Among these additives, preferred as an antifoggant or as a stabilizer are azoles (e.g., benzothiazolium salt, nitroimidazoles, nitrobenzimidazoles, chlorobenzimidazoles, bromobenzimidazoles, nitroindazoles, benzotriazoles, aminotriazoles); mercapto compounds (e.g., mercaptothiazoles, mercaptobenzothiazoles, mercaptobenzimidazoles, mercaptothiadiazoles, mercaptotetrazoles (in particular, 1-phenyl-5-mercaptotetrazole and a derivative thereof), mercaptopyrimidines, mercaptotriazines); thioketo compounds such as oxazolinethione; azaindenes (e.g., triazaindenes, tetrazaindenes (in particular, 4-hydroxy-6-methyl(1,3,3a,7)tetrazaindene), pentazaindenes); benzenethiosulfones; benzenesulfinic acids; and benzenesulfonic acid amide.

The color coupler is preferably a nondiffusible color coupler having a hydrophobic group called a ballast group or a polymerized color coupler. The coupler may be either 4-equivalent or 2-equivalent to the silver ion. Also, a colored coupler having an effect of color correction or a coupler which releases a development inhibitor accompanying the development (so-called DIR coupler) may be added. Further, a non-coloring DIR coupling compound which produces a colorless product upon coupling reaction and releases a development inhibitor may also be added.

Examples of the magenta coupler include a 5-pyrazolone coupler, a pyrazolobenzimidazole coupler, a pyrazolotriazole coupler, a pyrazolotetrazole coupler, a cyanoacetylchroman coupler and an open-chained acylacetonitrile coupler, examples of the cyan coupler include an acylacetoamido coupler (e.g., benzoylacetanilides, pivaloylacetanilides) and examples of the cyan coupler include a naphthol coupler and a phenol coupler. As the cyan coupler, a phenolic coupler having an ethyl group at the meta-position of the phenol nucleus, a 2,5-diacylamino-substituted phenolic coupler, a phenolic coupler having a phenylureido group at the 2-position and an acylamino group at the 5-position and a coupler substituted at the 5-position of the naphthol by sulfonamido or amido are preferred in view of their excellent property in the fastness of image, which are described in U.S. Pat. Nos. 3,772,002, 2,772,162, 3,758,308, 4,126,396, 4,334,011, 4,327,173, 3,446,622, 4,333,999, 4,451,559 and 4,427,767.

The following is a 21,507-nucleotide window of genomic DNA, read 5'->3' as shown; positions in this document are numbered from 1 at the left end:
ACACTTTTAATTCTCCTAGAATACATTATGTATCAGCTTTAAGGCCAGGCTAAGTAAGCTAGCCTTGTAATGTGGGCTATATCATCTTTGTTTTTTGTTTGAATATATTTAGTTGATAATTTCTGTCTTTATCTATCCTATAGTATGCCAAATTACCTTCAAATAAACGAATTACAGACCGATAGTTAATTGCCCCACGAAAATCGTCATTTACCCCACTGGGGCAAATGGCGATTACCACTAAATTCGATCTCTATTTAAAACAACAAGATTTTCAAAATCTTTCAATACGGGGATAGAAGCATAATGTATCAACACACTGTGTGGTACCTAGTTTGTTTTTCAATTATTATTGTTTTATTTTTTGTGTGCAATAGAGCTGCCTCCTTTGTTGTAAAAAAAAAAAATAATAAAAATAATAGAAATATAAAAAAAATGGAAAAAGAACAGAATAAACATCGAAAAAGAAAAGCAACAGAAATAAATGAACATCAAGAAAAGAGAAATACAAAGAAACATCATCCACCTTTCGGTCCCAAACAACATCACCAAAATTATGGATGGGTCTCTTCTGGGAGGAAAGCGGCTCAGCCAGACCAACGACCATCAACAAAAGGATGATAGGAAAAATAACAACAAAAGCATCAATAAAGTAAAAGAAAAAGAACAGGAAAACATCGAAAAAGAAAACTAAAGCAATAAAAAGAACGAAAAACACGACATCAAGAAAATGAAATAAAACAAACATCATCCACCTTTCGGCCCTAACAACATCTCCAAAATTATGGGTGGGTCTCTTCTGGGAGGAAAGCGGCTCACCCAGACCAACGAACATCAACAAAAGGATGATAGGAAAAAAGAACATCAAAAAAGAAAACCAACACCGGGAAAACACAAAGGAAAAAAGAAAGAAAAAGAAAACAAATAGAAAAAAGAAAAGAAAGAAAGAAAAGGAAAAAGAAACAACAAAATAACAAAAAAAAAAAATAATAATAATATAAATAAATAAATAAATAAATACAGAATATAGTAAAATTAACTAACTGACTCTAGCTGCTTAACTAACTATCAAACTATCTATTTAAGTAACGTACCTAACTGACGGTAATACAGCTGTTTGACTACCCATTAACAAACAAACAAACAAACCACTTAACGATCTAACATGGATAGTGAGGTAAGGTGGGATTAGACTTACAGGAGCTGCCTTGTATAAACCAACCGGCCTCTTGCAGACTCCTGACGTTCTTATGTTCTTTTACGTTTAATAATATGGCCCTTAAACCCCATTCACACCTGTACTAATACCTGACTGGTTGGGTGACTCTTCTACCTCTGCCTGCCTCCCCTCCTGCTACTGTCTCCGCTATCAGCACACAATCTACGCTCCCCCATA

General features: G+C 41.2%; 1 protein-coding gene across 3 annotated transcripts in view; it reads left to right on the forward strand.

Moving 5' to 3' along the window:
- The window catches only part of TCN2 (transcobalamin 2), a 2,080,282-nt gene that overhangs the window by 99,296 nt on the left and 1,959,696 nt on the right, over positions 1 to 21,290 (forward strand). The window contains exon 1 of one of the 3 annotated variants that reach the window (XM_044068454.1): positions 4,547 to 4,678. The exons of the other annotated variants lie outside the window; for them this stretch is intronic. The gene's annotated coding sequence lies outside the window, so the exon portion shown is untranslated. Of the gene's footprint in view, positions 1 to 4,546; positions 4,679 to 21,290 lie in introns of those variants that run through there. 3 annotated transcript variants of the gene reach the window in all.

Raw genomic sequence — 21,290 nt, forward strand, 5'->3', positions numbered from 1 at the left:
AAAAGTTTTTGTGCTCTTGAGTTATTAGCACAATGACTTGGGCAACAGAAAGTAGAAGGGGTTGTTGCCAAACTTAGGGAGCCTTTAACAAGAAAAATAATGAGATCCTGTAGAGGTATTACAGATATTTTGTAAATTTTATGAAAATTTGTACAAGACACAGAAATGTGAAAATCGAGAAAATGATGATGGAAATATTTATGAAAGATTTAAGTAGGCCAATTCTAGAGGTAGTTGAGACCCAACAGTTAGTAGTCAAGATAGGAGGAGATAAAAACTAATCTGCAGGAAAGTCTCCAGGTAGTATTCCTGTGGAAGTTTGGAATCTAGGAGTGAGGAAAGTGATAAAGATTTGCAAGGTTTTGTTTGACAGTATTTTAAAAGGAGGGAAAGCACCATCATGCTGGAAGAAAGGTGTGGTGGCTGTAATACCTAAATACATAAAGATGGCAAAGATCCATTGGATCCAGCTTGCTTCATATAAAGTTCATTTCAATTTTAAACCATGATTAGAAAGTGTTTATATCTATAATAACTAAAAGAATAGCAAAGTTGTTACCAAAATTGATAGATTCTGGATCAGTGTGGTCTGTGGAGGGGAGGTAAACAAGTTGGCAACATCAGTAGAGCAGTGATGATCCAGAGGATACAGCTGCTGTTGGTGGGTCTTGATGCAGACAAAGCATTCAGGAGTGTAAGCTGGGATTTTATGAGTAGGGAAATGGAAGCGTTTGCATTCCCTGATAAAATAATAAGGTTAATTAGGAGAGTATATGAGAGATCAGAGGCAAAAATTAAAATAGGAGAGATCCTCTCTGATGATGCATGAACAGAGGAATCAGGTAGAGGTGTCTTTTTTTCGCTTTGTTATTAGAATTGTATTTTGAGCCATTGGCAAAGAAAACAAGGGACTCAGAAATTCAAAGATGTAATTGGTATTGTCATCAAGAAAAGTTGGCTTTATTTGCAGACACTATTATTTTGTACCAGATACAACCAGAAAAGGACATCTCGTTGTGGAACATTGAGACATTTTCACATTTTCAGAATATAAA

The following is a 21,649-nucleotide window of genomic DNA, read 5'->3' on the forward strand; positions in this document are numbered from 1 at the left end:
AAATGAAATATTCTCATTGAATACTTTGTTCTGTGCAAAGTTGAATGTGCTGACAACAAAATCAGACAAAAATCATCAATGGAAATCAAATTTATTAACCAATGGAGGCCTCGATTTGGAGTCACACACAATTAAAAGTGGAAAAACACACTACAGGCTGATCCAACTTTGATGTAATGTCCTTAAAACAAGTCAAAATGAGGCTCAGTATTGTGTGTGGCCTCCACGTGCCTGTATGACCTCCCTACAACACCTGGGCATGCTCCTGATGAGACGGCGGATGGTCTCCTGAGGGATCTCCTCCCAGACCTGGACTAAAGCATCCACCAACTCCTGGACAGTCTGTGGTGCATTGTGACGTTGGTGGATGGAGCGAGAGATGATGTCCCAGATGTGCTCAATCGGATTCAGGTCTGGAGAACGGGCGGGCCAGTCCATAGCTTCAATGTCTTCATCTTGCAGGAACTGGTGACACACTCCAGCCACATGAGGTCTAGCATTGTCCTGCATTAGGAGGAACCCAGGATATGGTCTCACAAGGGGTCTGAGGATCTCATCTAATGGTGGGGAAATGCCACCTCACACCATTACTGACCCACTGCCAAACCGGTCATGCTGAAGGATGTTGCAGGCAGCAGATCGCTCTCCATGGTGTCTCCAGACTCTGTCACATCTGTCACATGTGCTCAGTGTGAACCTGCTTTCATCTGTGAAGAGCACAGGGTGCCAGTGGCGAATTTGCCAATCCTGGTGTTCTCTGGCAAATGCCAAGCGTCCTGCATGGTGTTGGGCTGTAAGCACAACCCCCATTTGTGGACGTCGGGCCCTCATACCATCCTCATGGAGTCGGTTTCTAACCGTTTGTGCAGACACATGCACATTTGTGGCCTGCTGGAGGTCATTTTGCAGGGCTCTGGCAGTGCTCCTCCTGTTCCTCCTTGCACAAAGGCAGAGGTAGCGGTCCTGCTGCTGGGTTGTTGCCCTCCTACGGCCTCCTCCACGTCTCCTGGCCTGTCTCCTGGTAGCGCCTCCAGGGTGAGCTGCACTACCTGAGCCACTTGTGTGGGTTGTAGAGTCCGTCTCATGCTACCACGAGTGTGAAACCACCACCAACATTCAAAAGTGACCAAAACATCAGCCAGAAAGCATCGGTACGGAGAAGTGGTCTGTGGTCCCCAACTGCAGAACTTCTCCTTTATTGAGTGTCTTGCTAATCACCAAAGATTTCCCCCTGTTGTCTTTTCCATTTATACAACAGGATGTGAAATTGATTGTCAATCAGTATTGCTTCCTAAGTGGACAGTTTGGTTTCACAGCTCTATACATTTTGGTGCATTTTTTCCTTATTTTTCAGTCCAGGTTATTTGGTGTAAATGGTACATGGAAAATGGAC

Two or more kinds of the above-described couplers may be used in combination in the same layer so as to satisfy the properties required for the light-sensitive material or the same compound may of course be added to two or more different layers.

Representative examples of the discoloration inhibitor include hindered phenols such as hydroquinones, 6-hydroxychromans, 5-hydroxycoumaranes, spirochromans, p-alkoxyphenols and bisphenols, gallic acid derivatives, methylenedioxybenzenes, aminophenols, hindered amines and ether or ester derivatives resulting from silylating or alkylating the phenolic hydroxyl group of these compounds. Also, metal complexes such as a (bissalicylaldoximate) nickel complex and a (bis-N,N-dialkyldithiocarbamate) nickel complex may be used.

The photographic processing of the light-sensitive material using the emulsion of the present invention may be made by any known method and any known processing solution may be used therefor. The processing temperature is usually from 18 to 50 C. but temperatures lower than 18 C. or temperatures higher than 50 C. may also be used. According to the purpose, a development processing for forming a silver image (black-and-white photographic processing) or a color photographic processing comprising a development processing for forming a dye image may be applied.